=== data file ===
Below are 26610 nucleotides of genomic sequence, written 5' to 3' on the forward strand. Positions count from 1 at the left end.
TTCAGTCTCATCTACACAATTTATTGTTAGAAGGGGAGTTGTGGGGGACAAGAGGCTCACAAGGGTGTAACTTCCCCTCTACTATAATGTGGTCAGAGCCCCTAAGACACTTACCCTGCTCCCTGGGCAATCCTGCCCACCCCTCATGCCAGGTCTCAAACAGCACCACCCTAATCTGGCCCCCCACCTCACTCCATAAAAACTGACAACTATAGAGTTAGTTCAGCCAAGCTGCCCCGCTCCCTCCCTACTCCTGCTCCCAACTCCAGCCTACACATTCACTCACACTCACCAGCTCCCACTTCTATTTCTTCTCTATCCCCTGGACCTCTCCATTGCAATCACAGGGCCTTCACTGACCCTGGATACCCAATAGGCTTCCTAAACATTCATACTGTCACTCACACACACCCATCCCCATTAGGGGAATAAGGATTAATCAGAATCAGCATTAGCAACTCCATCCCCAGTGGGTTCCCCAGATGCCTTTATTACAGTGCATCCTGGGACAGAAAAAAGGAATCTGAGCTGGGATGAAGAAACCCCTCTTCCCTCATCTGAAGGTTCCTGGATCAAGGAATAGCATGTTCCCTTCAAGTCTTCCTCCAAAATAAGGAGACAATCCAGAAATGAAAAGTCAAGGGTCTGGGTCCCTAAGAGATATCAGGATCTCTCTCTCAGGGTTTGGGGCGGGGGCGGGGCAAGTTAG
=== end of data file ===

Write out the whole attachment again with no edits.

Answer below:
Below are 26610 nucleotides of genomic sequence, written 5' to 3' on the forward strand. Positions count from 1 at the left end.
TTCAGTCTCATCTACACAATTTATTGTTAGAAGGGGAGTTGTGGGGGACAAGAGGCTCACAAGGGTGTAACTTCCCCTCTACTATAATGTGGTCAGAGCCCCTAAGACACTTACCCTGCTCCCTGGGCAATCCTGCCCACCCCTCATGCCAGGTCTCAAACAGCACCACCCTAATCTGGCCCCCCACCTCACTCCATAAAAACTGACAACTATAGAGTTAGTTCAGCCAAGCTGCCCCGCTCCCTCCCTACTCCTGCTCCCAACTCCAGCCTACACATTCACTCACACTCACCAGCTCCCACTTCTATTTCTTCTCTATCCCCTGGACCTCTCCATTGCAATCACAGGGCCTTCACTGACCCTGGATACCCAATAGGCTTCCTAAACATTCATACTGTCACTCACACACACCCATCCCCATTAGGGGAATAAGGATTAATCAGAATCAGCATTAGCAACTCCATCCCCAGTGGGTTCCCCAGATGCCTTTATTACAGTGCATCCTGGGACAGAAAAAAGGAATCTGAGCTGGGATGAAGAAACCCCTCTTCCCTCATCTGAAGGTTCCTGGATCAAGGAATAGCATGTTCCCTTCAAGTCTTCCTCCAAAATAAGGAGACAATCCAGAAATGAAAAGTCAAGGGTCTGGGTCCCTAAGAGATATCAGGATCTCTCTCTCAGGGTTTGGGGCGGGGGCGGGGCAAGTTAG